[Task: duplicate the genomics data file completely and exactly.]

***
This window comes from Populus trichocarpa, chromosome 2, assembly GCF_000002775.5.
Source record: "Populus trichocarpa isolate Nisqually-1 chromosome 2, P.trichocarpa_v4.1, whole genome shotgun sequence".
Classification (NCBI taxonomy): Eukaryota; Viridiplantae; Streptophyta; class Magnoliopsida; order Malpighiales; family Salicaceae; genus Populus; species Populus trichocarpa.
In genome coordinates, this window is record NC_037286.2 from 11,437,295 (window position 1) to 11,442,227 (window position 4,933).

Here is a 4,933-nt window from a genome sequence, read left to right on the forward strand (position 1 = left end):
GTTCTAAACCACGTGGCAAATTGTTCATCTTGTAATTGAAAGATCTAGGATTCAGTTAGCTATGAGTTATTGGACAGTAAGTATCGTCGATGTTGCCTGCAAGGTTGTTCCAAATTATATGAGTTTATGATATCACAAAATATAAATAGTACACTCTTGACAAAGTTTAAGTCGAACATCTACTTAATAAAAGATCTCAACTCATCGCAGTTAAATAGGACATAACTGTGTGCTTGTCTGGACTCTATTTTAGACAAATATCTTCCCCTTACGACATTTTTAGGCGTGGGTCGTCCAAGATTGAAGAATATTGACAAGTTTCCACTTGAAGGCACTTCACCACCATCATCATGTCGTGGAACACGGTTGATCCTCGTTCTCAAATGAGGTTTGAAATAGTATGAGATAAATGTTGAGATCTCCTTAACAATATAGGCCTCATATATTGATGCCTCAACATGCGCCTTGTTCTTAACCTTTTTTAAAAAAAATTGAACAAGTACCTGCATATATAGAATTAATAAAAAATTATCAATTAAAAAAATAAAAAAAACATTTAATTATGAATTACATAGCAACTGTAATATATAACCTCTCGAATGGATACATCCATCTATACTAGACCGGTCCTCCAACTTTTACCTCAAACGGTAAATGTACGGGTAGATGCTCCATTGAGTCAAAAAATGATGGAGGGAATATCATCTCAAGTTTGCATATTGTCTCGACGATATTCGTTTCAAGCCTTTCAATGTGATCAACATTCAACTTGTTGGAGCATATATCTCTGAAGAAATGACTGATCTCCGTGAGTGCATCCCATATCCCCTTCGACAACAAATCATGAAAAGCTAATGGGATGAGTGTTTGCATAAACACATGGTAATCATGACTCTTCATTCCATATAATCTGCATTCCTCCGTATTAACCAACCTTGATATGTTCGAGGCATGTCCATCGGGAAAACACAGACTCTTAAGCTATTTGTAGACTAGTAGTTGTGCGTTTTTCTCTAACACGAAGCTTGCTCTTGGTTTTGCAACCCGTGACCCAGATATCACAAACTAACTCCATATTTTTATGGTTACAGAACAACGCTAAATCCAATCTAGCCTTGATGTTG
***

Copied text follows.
This window comes from Populus trichocarpa, chromosome 2, assembly GCF_000002775.5.
Source record: "Populus trichocarpa isolate Nisqually-1 chromosome 2, P.trichocarpa_v4.1, whole genome shotgun sequence".
Classification (NCBI taxonomy): Eukaryota; Viridiplantae; Streptophyta; class Magnoliopsida; order Malpighiales; family Salicaceae; genus Populus; species Populus trichocarpa.
In genome coordinates, this window is record NC_037286.2 from 11,437,295 (window position 1) to 11,442,227 (window position 4,933).

Here is a 4,933-nt window from a genome sequence, read left to right on the forward strand (position 1 = left end):
GTTCTAAACCACGTGGCAAATTGTTCATCTTGTAATTGAAAGATCTAGGATTCAGTTAGCTATGAGTTATTGGACAGTAAGTATCGTCGATGTTGCCTGCAAGGTTGTTCCAAATTATATGAGTTTATGATATCACAAAATATAAATAGTACACTCTTGACAAAGTTTAAGTCGAACATCTACTTAATAAAAGATCTCAACTCATCGCAGTTAAATAGGACATAACTGTGTGCTTGTCTGGACTCTATTTTAGACAAATATCTTCCCCTTACGACATTTTTAGGCGTGGGTCGTCCAAGATTGAAGAATATTGACAAGTTTCCACTTGAAGGCACTTCACCACCATCATCATGTCGTGGAACACGGTTGATCCTCGTTCTCAAATGAGGTTTGAAATAGTATGAGATAAATGTTGAGATCTCCTTAACAATATAGGCCTCATATATTGATGCCTCAACATGCGCCTTGTTCTTAACCTTTTTTAAAAAAAATTGAACAAGTACCTGCATATATAGAATTAATAAAAAATTATCAATTAAAAAAATAAAAAAAACATTTAATTATGAATTACATAGCAACTGTAATATATAACCTCTCGAATGGATACATCCATCTATACTAGACCGGTCCTCCAACTTTTACCTCAAACGGTAAATGTACGGGTAGATGCTCCATTGAGTCAAAAAATGATGGAGGGAATATCATCTCAAGTTTGCATATTGTCTCGACGATATTCGTTTCAAGCCTTTCAATGTGATCAACATTCAACTTGTTGGAGCATATATCTCTGAAGAAATGACTGATCTCCGTGAGTGCATCCCATATCCCCTTCGACAACAAATCATGAAAAGCTAATGGGATGAGTGTTTGCATAAACACATGGTAATCATGACTCTTCATTCCATATAATCTGCATTCCTCCGTATTAACCAACCTTGATATGTTCGAGGCATGTCCATCGGGAAAACACAGACTCTTAAGCTATTTGTAGACTAGTAGTTGTGCGTTTTTCTCTAACACGAAGCTTGCTCTTGGTTTTGCAACCCGTGACCCAGATATCACAAACTAACTCCATATTTTTATGGTTACAGAACAACGCTAAATCCAATCTAGCCTTGATGTTG